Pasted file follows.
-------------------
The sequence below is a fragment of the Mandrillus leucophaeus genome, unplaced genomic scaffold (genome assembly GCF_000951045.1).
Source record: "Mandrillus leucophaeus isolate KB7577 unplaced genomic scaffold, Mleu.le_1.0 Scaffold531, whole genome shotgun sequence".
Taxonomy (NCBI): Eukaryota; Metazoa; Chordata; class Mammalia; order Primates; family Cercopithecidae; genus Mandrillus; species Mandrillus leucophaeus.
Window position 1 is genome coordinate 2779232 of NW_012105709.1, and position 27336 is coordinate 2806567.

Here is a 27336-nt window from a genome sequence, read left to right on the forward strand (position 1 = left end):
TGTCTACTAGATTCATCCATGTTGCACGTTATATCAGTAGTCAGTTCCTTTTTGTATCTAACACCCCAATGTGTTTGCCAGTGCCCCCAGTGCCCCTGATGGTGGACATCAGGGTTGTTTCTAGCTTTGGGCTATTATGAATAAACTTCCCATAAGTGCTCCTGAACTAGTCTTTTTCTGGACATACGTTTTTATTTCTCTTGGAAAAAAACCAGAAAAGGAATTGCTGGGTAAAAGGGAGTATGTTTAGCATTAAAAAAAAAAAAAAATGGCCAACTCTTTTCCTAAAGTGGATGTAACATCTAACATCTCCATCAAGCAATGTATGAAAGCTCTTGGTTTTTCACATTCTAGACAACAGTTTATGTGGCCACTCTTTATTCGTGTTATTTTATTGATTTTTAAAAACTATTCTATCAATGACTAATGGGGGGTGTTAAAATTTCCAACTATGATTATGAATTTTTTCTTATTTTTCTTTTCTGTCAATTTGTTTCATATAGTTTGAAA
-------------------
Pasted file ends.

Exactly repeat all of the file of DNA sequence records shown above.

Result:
The sequence below is a fragment of the Mandrillus leucophaeus genome, unplaced genomic scaffold (genome assembly GCF_000951045.1).
Source record: "Mandrillus leucophaeus isolate KB7577 unplaced genomic scaffold, Mleu.le_1.0 Scaffold531, whole genome shotgun sequence".
Taxonomy (NCBI): Eukaryota; Metazoa; Chordata; class Mammalia; order Primates; family Cercopithecidae; genus Mandrillus; species Mandrillus leucophaeus.
Window position 1 is genome coordinate 2779232 of NW_012105709.1, and position 27336 is coordinate 2806567.

Here is a 27336-nt window from a genome sequence, read left to right on the forward strand (position 1 = left end):
TGTCTACTAGATTCATCCATGTTGCACGTTATATCAGTAGTCAGTTCCTTTTTGTATCTAACACCCCAATGTGTTTGCCAGTGCCCCCAGTGCCCCTGATGGTGGACATCAGGGTTGTTTCTAGCTTTGGGCTATTATGAATAAACTTCCCATAAGTGCTCCTGAACTAGTCTTTTTCTGGACATACGTTTTTATTTCTCTTGGAAAAAAACCAGAAAAGGAATTGCTGGGTAAAAGGGAGTATGTTTAGCATTAAAAAAAAAAAAAAATGGCCAACTCTTTTCCTAAAGTGGATGTAACATCTAACATCTCCATCAAGCAATGTATGAAAGCTCTTGGTTTTTCACATTCTAGACAACAGTTTATGTGGCCACTCTTTATTCGTGTTATTTTATTGATTTTTAAAAACTATTCTATCAATGACTAATGGGGGGTGTTAAAATTTCCAACTATGATTATGAATTTTTTCTTATTTTTCTTTTCTGTCAATTTGTTTCATATAGTTTGAAA